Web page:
Seven Simple Tips for Business Blogging
When you’re business blogging, you need all the skills that every other blogger uses to establish a successful blog, plus you need a strategy to promote your business.
It’s easy to get caught up in blogging and forget about the business goals of your blog. Many blogs go off on tangents. Bloggers spend too much time on blogging tools and checking traffic statistics. They over-promote on social media. The business side of things can get lost in the fray.
Conversely, if you get too caught up in the business end of things, you might find yourself skimping on some very basic business blogging strategies. In my experience, most business bloggers pay little heed to the conventions of good blogging, because they are not bloggers by trade.
Let’s get back to basics and look at a few simple rules of good blogging that will help with establishing a balanced approach to business blogging. These blog tips will help you build a better blog whether you’re blogging for business, as a profession, or as a hobby.
Tips for Business Bloggers
- Never make your readers work to access your content. Avoid breaking up one post over several pages unless it’s a series and you’re publishing each stand-alone section on a different day.
- The same goes with verification codes and comments. Comments benefit your blog, and they are your readers’ gifts to you. Don’t add extra steps to the comment process by forcing readers to enter verification codes. If you have spam problems, get the Akismet plugin (it absolutely works!).
- Full feed RSS: I recently had to clean out my RSS subscriptions because there were simply too many to keep up with – and guess which were the first to go? Partial feeds. Besides, they defeat the whole purpose of RSS, which is for readers to get content in one convenient location without clicking all over the place.
- Quality assurance testing: Check your site for functionality, and check it from different browsers (Internet Explorer, Firefox, Chrome, and Safari). Also, review your site on a Mac and a PC. You might be surprised at how different one site can look across various browsers and platforms.
- Clickable header: Most WordPress blog themes include this feature. Visitors generally expect that if they click on your logo or header, they’ll be taken to your home page. Keep your site navigation consistent with standards by making sure your header is clickable and takes the browser back to the home page.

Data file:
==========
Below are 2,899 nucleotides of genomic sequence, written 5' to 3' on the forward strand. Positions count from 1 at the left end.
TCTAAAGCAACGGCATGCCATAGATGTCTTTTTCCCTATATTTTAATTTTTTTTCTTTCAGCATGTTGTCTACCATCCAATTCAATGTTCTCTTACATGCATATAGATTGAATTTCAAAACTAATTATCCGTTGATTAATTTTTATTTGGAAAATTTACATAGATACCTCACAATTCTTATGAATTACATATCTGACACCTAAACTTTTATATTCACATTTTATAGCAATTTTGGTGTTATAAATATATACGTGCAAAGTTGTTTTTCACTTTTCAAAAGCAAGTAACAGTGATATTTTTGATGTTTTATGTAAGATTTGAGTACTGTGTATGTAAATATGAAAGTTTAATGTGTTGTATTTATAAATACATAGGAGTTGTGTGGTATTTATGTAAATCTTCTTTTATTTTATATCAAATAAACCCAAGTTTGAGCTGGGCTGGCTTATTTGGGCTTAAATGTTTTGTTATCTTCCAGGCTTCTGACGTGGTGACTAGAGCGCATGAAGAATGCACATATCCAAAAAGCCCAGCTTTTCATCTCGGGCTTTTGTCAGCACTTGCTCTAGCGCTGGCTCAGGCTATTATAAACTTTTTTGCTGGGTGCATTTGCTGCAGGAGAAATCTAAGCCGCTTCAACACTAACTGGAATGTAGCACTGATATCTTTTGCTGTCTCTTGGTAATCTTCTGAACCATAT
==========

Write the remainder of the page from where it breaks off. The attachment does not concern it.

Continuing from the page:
- Website copywriting: If you’re business blogging, your blog is probably integrated with your business site, but what if your blog is your business? Make sure that your blog posts as well as the pages on your site (about page, contact page, FAQ) all contain competent, compelling writing.
- Subscription options: Include at least two options for subscribing: RSS and email. Lots of people still don’t know how to use RSS, so it’s essential that you include the email option. Make your subscription options clearly visible and test them to make sure they work properly (be your own subscriber!).
Some of these business blogging practices may seem like more trouble than they’re worth. You don’t have the time to dig into your code and figure out how to turn comment verification off. Or you can’t be bothered with making your header clickable, because you’ve got too much to do. Your RSS feed shows excerpts, and you’re not quite sure how to change it to full feed, so you simply ignore it.
Here’s the thing: the more minor annoyances readers bump into on your blog, the more likely they are to unsubscribe or stop reading. If your content’s great, a verification form might be forgiven (just don’t sit around wondering why you get so few comments). But comment verification plus a header that’s not clickable — these things just build up and suddenly your reader is saying, “Why do I come to this blog? It’s such a hassle.” Then poof! They’re gone.
Business blogging might mean you have to focus heavily on ensuring your content relates to your business offerings, but neglecting the basics of good blogging will only come off as amateurish and unprofessional – and that’s not good for business.